Making room for emptiness
How are you?
In contrast to the lockdown months, I’m finding life more hectic than ever – the roads and streets are busy and our family diary is full of activities and events. While I wouldn’t want to return to lockdown times, I do miss the stillness and silence.
In our culture we seem to value ‘doing’ over not-doing (or ‘just being’). Often our ‘doing’ is habit or routine, carried out without reflection, almost as if we’re half asleep.
When we manage to strip away our habits of moving, breathing and thinking – ‘going through the motions’ – we can be awake to the present moment. As we ‘empty out’ we notice what arises (sensations, thoughts and emotions). We watch these things arise and we watch them disperse, like ripples on a pond, returning to stillness.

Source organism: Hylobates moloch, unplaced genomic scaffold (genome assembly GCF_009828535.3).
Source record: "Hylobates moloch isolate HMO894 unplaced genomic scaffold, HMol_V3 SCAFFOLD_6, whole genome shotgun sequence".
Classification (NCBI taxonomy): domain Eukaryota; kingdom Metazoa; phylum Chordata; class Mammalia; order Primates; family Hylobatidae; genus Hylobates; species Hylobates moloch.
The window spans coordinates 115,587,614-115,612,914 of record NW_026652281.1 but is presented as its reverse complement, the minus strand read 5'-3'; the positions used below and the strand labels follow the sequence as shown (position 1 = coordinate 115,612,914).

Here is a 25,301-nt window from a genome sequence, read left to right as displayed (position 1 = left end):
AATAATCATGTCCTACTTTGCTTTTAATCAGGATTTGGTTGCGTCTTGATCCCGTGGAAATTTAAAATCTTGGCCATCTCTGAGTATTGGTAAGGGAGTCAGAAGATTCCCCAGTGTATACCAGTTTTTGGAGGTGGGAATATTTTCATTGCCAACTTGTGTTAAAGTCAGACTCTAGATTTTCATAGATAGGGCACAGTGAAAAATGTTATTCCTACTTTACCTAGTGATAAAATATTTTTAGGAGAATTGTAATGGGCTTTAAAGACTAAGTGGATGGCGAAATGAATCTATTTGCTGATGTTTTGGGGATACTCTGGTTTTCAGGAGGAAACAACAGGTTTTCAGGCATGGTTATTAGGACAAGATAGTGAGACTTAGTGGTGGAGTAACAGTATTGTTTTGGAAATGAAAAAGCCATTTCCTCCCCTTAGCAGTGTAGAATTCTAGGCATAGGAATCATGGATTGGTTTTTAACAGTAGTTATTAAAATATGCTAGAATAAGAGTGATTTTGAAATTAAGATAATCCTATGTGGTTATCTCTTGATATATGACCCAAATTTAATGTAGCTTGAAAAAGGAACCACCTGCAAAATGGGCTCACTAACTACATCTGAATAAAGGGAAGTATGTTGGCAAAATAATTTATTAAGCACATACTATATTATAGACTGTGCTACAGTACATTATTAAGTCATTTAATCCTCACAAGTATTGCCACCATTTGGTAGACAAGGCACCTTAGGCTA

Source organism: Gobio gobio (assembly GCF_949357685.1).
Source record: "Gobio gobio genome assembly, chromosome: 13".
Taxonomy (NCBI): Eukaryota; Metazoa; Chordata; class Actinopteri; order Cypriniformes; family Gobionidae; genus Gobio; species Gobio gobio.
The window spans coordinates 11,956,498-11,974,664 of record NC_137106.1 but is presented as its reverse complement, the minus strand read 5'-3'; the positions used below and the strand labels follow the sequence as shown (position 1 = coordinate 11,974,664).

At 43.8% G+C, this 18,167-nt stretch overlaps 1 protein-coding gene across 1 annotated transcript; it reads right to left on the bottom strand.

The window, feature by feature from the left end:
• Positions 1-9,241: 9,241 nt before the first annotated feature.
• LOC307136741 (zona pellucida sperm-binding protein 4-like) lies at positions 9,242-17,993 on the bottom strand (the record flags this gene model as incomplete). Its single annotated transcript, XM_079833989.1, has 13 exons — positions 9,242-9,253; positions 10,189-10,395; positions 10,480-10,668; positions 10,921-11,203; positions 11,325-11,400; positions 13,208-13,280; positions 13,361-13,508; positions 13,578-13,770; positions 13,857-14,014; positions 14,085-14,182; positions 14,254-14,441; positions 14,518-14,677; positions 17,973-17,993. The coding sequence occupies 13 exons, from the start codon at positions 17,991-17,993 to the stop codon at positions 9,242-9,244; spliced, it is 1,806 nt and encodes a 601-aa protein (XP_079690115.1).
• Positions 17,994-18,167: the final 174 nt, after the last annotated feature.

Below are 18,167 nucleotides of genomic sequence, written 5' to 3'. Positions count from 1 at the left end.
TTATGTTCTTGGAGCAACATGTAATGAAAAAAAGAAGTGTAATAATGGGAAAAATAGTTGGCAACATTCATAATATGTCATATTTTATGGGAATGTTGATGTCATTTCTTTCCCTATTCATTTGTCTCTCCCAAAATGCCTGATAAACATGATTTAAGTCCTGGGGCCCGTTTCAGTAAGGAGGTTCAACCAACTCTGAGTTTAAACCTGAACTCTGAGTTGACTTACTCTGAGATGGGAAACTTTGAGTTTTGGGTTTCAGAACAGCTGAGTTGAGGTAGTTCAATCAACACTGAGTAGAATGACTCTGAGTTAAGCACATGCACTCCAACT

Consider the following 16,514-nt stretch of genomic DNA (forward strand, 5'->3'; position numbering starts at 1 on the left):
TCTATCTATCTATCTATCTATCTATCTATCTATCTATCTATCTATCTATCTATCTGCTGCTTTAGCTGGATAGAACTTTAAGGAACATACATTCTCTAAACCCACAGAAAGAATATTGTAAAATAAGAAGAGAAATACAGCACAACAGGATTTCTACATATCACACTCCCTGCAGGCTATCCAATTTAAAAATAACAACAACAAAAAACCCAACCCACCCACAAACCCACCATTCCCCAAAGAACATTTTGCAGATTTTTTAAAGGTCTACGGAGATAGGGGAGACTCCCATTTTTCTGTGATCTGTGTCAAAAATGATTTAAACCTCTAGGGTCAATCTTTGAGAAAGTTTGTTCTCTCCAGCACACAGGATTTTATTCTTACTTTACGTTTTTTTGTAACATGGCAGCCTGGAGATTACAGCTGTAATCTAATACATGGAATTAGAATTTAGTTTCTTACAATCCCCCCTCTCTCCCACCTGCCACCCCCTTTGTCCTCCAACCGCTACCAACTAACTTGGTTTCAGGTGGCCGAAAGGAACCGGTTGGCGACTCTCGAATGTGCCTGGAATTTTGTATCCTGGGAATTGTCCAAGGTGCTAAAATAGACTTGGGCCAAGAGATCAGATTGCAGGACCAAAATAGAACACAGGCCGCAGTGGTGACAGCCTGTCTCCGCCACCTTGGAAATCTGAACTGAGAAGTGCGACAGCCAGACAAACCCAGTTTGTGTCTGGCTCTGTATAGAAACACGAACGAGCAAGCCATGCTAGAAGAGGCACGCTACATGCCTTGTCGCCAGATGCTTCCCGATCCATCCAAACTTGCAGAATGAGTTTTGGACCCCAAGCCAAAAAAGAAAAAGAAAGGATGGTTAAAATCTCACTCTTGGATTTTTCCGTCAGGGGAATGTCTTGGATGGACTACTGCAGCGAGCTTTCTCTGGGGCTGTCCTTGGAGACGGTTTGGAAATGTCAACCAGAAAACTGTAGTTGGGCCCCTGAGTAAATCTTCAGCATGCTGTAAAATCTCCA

A goal of the yoga tradition is to experience emptiness. When you hear the word ‘emptiness’ it may conjure up thoughts of something bleak, desolate, lonely and lifeless. But in yoga, emptiness equates to openness, potential, receptivity. And emptiness (pure consciousness) is something far from lifeless – it’s a totally alive, vibrant stillness that’s full of energy.
When we make room for emptiness we can notice what arises from the stillness at the centre of all our ‘doing’. In the words of the Yoga Sutras of Patanjali, we can ‘rest in our essence nature.’
As the Christmas frenzy starts to build, you’re welcome to join me for a rest from all your habitual ‘doing’. Sometimes in class we move, sometimes we’re still. We’re always shifting sensation, thoughts, emotions, energy (which are all different aspects of the same thing) to shake off those habits that get us stuck, weigh us down and cloud our perception of the world around us.